Eilers v Eilers [Anna F. Anderson]
In September 1964, eight months after Anna F. Eilers married Marshall C. Anderson, the courts took her five children away.
Anna, who was white, was from New Haven, KY. She had divorced her previous husband and father of the children, George Eilers, in 1963. Jefferson County Circuit Court Judge Lyndon R. Schmid had awarded custody of the children to Anna.
In January 1964, Anna and Marshall C. Anderson, an African American musician and restaurant employee, were married in Chicago, IL. [Marriages between the races were still illegal in Kentucky and 17 other states.] When they returned to Louisville, KY, the couple lost their jobs in retaliation for their marriage. George Eilers sued to have the children taken away from Anna, and Judge Schmid had the children placed in a children's institutional home. Anna and Marshall moved to Indianapolis, IN, in 1964, by which time the two oldest children had been placed in foster homes.
Prior to their move, the Andersons had retained Attorney James Crumlin of the NAACP Legal Defense and Educational Fund, Inc. to help regain custody of the children. During this same time period, the Virginia Supreme Court had upheld the state's anti-miscegenation law in the Richard and Mildred Loving case [NY Times article].
The Andersons' custody case went to the Kentucky Court of Appeals in 1966, where the Appellate Court upheld the ruling of the Jefferson County Circuit Court. The case was next taken to the federal court, where it became national news; it was the first appeal to the federal courts on constitutional grounds for child custody.
The Andersons' case was temporarily linked to the Lovings' case, which was pending in the federal courts, and the results were expected to be landmark decisions. The link was broken when District Judge Henry L. Brooks declined to take jurisdiction over the Andersons' case because it was determined that the mother had not exhausted her appeals in the Kentucky courts, and the indirectness of the attack on the Kentucky miscegenation laws was a weakness of the case; therefore, there was no federal question.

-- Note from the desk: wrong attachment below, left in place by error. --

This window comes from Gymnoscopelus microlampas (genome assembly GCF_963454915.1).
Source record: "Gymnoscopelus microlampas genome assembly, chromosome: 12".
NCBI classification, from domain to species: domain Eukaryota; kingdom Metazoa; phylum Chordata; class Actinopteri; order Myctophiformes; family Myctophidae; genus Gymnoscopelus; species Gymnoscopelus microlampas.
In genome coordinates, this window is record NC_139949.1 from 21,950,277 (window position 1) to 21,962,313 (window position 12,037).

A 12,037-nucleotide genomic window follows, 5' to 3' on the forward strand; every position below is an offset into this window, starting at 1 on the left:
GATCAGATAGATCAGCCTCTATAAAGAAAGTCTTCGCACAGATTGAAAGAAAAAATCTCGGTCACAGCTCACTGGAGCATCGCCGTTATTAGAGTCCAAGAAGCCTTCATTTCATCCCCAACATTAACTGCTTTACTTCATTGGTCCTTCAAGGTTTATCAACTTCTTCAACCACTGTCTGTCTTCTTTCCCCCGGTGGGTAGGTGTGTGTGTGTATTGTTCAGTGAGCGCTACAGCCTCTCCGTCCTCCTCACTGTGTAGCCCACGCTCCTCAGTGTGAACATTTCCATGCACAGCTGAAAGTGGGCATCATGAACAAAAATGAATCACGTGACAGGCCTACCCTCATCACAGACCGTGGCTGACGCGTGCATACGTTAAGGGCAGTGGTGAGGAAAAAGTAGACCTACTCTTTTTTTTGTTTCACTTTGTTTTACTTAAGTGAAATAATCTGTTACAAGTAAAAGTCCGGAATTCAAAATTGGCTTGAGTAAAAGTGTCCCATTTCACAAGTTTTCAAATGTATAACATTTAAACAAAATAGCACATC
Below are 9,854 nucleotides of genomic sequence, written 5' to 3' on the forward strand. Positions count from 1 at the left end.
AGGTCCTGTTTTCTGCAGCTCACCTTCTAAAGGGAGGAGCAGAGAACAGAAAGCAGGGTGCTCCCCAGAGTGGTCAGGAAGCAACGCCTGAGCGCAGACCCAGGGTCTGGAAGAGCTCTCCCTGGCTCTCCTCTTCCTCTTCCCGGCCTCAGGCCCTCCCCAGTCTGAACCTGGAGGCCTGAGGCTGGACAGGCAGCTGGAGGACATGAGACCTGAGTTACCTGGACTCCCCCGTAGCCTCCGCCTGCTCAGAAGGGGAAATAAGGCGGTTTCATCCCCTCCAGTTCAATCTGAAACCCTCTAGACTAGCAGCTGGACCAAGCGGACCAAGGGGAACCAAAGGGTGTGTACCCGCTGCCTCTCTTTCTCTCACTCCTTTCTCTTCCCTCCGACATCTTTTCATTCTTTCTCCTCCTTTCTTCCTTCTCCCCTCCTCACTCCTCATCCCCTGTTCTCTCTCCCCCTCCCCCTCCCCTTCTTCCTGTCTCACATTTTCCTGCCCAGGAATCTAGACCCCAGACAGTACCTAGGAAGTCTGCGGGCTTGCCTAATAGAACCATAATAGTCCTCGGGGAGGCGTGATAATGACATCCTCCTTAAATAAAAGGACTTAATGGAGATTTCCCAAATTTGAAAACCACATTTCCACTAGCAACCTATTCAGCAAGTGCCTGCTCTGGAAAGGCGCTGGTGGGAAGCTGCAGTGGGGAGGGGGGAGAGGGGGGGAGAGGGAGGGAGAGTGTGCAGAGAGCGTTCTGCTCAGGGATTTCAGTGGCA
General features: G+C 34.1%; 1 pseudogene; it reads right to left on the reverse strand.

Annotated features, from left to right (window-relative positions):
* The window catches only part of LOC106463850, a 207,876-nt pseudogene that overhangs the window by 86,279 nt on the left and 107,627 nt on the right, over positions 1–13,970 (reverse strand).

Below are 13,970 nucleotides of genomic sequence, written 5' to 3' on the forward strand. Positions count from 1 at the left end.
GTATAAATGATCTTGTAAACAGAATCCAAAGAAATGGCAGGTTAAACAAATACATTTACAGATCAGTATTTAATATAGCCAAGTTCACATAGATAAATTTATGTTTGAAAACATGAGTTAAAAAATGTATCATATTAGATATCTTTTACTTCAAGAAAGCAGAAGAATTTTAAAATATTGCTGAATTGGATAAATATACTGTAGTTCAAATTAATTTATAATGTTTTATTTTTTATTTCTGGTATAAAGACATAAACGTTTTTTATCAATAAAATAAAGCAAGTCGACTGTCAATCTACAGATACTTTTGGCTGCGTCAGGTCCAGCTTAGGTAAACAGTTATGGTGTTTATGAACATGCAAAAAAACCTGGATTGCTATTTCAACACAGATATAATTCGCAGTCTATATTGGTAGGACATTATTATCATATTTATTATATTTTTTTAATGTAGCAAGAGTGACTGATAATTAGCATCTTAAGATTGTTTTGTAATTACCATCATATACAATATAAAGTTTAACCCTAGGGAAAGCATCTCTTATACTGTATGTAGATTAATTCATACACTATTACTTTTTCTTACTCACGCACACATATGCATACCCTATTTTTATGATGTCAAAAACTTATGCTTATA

For a third time, the Anderson case was brought before the Kentucky Court of Appeals. The court reversed the judgment for proceedings consistent with the opinion. "No reason appears which would warrant interference with the custody order from which this appeal was taken. That order shall remain in effect until further order of the trial court or any court of competent jurisdiction."
For more see F. Ward, "Mixed couple suffers ordeal," Jet, 4/07/1966, pp. 46-49, and "Mixed couple losses custody bid," Jet, 10/27/1966, p. 15 [both articles available full-text at Google Books]; B. A. Franklin's articles in the New York Times: "Kentucky facing race custody suit," 3/25/1966, p. 29, and "Judge bars case of miscegenation," 6/26/1966, p. 30; "N.A.A.C.P. to fight ruling on custody," New York Times, 7/08/1966, p. 12; Anna Frances Eilers (now Anna Anderson), Appellant, v. George F. Eilers, Appellee, Court of Appeals of Kentucky, 412 S.W.2d 871: 1967 Ky, March 17, 1967; and Eilers v. Eilers 412 S.W.2d 871 (Ky. Ct. App. 1967).
Marshall Carlisle Anderson, born February 20, 1938 in Louisville, KY, was the son of Lonnie L. Anderson and Marshall T. Carter. He died February 24, 2002. [Source: U.S. Social Security Applications and Index].
Anna Frances Spalding Eilers Anderson, born November 16, 1928, in Nelson County, KY, was the daughter of James W. and Imelda A. Spalding. She died January 16, 1975 in Louisville, KY and is buried in the New Haven Cemetery in Nelson County. [Sources: Find a Grave; and Kentucky Death Index].
George F. Eilers, born February 18, 1919 in Louisville, KY, was the son of Joseph E. and Anna Mary Eilers. He died December 22, 1991 in Louisville, KY, and is buried in the Zachary Taylor National Cemetery. [Sources: U.S. Social Security Death Index; and U.S. Veterans' Gravesites].